History repeats itself as they say. In our time, with the European holocaust in WWII, the building of the atomic bomb and the holocaust of Hiroshima and, more recently, the Fukushima nuclear power plant disaster in Japan, we are still obsessed with the fear of death from nuclear attack or nuclear accident. Some people in the USA are building bomb shelters again since the 911 WTO attack on New York City just as they did during the “Cuban Missile Crisis” in 1962. Similar to partying in the 16th century, our own current celebrations and partying takes place on the tailgates of cars before watching an ear-deafening football game. How about those mind-numbing couch potato parties during nightly TV shows (theater)? The kind of ridiculousness portrayed in 15th and 16th century Flemish paintings seems echoed in today’s TV ads in a new form. What about that green Gecko selling insurance? And we watch brown bears squeezing toilet paper, blond dogs driving cars, and squirrels hi-fiving when they cause a car crash.That’s not to mention fat green mucous blobs wearing clothes and running away from boxes of cold medicine. 
    It’s apparent Bruegel painted the land of Cockayne (cockaigne - a land of cakes; a cock’s egg), an imaginary land of extreme luxury popular in the minds of medieval peasants in contrast to their hard life of feudal times. It was a fictional utopia where pleasure was foremost. We see drunken and gluttonous peasants sleeping, dancing and celebrating in some of Bruegel’s paintings, especially “Luilekkerland” in the Alte Pinakothek in Munich. This imaginary life was relaxed, luscious and delicious. The terms  “Luilekkerland in Flemish; Scharaffenland in Germany mean “the land of milk and honey.” In it, there were no lords or masters; no work; plenty of food: gingerbread houses, pies in the sky. It was the land of the absurd, of ridiculous parody, carnival celebrations, and satire. In London, it was the land of the Cockneys. Bruegel’s paintings and prints give us some clues to the meaning of the paintings of Hieronymus Bosch, especially his central panel in “The Garden of Earthly Delights” where we see parades of hybrid animals and little nude people dancing, eating cherries and strawberries, while experiencing all sorts of pleasure. Bruegel literally copied some of the strange animalistic and human-hybrid images seen in Bosch’s paintings.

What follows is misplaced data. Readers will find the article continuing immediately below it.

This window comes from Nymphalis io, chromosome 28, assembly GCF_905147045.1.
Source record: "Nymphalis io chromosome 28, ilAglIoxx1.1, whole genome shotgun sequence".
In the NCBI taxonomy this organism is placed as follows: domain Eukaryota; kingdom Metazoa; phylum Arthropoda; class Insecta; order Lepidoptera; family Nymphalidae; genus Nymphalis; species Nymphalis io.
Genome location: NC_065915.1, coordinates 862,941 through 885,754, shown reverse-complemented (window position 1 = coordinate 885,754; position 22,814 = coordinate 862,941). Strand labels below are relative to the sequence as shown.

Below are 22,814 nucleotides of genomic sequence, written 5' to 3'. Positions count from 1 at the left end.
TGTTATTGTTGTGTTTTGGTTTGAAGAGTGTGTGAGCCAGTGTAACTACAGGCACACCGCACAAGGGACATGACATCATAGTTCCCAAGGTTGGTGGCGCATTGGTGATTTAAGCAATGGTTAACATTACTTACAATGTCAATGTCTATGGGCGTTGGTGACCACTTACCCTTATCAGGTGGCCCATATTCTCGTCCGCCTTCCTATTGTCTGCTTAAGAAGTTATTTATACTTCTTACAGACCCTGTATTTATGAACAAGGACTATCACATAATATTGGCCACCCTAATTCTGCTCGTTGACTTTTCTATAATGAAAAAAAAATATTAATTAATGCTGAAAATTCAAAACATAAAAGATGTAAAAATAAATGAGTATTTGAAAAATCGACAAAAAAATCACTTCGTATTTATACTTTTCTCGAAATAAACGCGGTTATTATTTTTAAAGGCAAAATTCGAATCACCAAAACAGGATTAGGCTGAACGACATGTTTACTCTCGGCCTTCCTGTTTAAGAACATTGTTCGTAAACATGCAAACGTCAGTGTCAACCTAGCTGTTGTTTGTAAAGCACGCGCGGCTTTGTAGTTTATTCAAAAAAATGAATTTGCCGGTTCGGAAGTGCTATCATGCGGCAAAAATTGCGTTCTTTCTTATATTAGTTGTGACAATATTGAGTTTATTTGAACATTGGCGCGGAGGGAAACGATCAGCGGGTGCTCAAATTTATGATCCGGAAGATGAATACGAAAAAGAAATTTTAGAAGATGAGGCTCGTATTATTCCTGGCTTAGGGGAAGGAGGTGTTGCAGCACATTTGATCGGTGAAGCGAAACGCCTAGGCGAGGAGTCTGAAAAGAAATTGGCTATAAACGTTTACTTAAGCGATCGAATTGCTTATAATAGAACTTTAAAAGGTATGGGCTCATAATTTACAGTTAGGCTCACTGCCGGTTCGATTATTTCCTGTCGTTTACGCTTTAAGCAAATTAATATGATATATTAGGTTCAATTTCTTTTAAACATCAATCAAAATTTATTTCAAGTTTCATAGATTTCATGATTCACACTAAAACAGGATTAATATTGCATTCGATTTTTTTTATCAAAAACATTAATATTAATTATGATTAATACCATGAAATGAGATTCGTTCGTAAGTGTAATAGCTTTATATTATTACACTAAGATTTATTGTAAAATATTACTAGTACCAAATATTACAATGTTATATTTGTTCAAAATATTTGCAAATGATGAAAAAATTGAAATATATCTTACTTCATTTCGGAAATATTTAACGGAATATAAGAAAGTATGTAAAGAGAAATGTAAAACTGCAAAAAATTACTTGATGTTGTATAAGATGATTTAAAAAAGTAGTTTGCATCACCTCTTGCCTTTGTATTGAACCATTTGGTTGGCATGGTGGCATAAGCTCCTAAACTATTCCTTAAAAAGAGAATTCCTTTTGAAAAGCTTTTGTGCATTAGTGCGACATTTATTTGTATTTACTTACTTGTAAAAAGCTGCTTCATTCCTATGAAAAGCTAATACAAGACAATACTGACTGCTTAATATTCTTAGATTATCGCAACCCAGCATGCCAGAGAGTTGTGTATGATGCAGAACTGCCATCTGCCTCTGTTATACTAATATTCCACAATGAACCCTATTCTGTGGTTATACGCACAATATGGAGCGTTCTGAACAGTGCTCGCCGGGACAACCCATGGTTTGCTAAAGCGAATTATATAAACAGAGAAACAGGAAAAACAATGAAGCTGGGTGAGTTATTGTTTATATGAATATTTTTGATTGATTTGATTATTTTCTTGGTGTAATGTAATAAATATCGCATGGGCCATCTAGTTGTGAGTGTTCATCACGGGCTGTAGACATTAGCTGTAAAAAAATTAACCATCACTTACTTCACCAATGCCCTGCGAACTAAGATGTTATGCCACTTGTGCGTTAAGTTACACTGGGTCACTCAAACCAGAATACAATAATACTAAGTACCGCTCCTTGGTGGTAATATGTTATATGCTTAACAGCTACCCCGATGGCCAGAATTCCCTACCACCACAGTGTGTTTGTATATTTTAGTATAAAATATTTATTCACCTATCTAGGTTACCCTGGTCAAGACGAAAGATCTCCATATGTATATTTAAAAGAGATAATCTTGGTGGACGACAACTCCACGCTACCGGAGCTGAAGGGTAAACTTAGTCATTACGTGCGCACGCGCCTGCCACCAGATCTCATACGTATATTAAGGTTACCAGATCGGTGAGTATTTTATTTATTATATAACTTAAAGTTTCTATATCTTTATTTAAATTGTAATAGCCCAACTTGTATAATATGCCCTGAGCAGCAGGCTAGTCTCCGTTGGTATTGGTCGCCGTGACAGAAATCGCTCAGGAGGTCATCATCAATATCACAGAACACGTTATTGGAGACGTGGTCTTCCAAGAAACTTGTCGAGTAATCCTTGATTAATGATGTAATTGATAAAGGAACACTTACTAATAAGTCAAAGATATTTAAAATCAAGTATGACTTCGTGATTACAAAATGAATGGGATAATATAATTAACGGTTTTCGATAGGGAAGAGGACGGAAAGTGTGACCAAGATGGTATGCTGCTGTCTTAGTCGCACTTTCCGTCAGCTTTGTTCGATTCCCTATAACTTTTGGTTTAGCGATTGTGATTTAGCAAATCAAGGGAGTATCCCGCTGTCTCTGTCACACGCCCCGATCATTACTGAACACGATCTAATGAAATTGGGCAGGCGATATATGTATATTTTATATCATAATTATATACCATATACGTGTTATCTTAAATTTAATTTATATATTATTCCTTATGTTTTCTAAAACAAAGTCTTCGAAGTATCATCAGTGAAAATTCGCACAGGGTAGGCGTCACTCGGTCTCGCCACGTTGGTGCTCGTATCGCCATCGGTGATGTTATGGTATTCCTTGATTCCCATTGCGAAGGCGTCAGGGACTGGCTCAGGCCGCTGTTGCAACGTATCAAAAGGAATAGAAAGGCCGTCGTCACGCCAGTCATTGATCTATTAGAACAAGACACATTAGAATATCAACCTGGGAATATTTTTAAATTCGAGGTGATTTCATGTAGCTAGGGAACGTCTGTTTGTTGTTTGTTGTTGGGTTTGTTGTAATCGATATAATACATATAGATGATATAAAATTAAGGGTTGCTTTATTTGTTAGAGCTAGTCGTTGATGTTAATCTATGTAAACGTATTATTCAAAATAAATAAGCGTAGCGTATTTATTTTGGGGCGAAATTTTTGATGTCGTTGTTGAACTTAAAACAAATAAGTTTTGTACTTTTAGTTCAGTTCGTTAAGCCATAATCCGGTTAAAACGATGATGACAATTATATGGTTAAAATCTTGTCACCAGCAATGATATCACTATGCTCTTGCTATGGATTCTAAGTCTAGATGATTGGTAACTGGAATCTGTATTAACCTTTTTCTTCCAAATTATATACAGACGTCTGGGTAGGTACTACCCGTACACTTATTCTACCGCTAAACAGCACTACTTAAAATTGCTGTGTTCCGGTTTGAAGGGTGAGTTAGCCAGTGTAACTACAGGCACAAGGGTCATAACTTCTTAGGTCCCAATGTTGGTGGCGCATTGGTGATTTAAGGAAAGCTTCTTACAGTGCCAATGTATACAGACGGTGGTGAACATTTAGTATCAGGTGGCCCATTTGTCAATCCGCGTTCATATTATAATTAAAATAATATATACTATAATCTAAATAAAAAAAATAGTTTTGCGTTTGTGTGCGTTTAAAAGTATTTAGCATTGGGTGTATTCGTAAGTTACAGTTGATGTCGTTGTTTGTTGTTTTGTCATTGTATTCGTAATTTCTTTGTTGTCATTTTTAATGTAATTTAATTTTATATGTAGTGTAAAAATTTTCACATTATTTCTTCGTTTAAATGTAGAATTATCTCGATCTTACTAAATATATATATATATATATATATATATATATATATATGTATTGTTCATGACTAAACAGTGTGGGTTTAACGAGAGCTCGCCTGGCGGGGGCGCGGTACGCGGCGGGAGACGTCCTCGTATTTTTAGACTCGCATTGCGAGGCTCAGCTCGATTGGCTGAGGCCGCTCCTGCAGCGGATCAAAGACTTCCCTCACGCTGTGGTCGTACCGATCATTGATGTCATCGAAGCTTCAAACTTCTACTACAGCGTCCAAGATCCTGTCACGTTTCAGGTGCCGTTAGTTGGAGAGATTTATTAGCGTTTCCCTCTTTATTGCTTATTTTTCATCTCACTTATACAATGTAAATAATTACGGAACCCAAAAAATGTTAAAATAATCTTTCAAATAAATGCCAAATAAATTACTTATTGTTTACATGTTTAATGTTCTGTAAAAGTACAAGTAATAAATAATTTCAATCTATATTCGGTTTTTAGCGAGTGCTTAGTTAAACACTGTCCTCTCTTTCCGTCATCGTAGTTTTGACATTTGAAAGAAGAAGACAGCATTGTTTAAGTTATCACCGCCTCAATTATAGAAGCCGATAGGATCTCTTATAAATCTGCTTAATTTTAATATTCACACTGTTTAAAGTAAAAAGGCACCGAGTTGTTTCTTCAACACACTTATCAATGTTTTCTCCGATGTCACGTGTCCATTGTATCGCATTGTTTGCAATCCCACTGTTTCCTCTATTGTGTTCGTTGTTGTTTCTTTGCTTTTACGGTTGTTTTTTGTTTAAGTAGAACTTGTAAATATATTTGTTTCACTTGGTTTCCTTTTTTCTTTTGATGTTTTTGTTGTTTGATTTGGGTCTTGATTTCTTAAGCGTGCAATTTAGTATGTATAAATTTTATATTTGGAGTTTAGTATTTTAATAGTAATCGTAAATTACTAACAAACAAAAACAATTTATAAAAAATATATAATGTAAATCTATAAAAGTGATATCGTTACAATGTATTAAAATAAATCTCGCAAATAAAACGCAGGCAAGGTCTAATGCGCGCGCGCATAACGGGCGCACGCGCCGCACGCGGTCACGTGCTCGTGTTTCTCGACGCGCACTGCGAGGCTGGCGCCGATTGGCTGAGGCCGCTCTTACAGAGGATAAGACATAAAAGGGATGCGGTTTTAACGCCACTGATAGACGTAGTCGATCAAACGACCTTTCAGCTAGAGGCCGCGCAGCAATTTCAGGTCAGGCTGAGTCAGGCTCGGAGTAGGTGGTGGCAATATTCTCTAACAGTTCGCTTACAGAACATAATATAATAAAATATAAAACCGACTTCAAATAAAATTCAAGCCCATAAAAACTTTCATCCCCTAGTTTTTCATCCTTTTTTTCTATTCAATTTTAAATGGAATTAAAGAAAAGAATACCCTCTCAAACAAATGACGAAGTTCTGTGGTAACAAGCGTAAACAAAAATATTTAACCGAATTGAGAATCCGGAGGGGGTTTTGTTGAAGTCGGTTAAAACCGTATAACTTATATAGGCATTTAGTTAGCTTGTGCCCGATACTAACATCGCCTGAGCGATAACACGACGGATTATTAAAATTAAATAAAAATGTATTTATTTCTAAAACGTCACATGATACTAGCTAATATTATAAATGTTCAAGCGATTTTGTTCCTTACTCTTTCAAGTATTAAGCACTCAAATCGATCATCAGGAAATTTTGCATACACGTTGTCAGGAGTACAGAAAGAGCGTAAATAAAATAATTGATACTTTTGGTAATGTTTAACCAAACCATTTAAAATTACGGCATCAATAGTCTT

Much has been written from all different perspectives about what Bosch was illustrating. Some of the interpretations are as far-fetched as the paintings themselves. But one concept seems plausible, which asserts these paintings presented a satire on peasant life, and was mocking the corruption of monks and nuns of the Catholic Church. This is apparent in Bosch’s painting “The Ship of Fools” with a monk and a nun singing while trying to catch a swinging pastry in their mouths. (See article by Peter Hofstee where he describes an “Attack by Means of the Absurd”). Both Bosch and Bruegel used Flemish Proverbs as themes for their art. One painting in particular, “The Blue Cloak” or “Proverbs” by Bruegel depicts some stories we read in Aesop’s Fables. For instance, the story of the “Fox and the Stork” can be seen in the midst of this picture, the meaning of which is “one bad turn deserves another.” There are several “fools” and lots of people doing foolish things illustrating various proverbs of the time, such as: “Crying over spilt milk”; “throwing pearls before the swine”; “making ends meet,” “banging ones’ head on a brick wall,” and so on.
      This same “pleasure palace” can be found in Old French and Middle Dutch analogous texts and manuscript illuminations. An English 13th century poem in the British Library, London, titled “The Land of Cokaygne,” satirizes monastic life. It examines vice and folly in the land of the absurd in lyrical form. This could provide a clue to the bizarre creatures for the central panel of Bosch’s “Garden of Earthly Delights” and the ghastly scenes he painted of Hell. Possibly, Bosch saw human behavior as lacking any real spiritual quality so he made everything as absurd as possible, subverting the established order. Even his side-panel of Hell was filled with diabolical demons doing unspeakable things to people as punishment for their sins, a sort of overkill of diabolical threats by the church. There is much controversy about Bosch’s religious meaning. Did he read St. Augustines works? Dante? Was this a commentary mocking the church in going overboard in selling “Indulgences “ for the people’s sins - with their long lists of every possible sin? The town where Bosch lived and worked was one of the main places for selling indulgences and the church’s agents were making a tidy profit. It seems Bosch couldn’t have made life appear any worse in the depiction of despicable acts in the “Hell” side of his triptychs. The creepy hybrid monsters are so grotesque they are comical and, today, we see them as completely ridiculous and absurd. Yet, on the other hand, were they revealing the insidious, irrational “dark side” of human nature? As Tarot cards emerged out of this period of time, we can see how the Major Arcana cards were also an expression of a certain “Utopia” concluding with the joyful dance of freedom in “The World” card. The Fool has experienced the lessons of each card on the spiritual path and emerges triumphant in the end.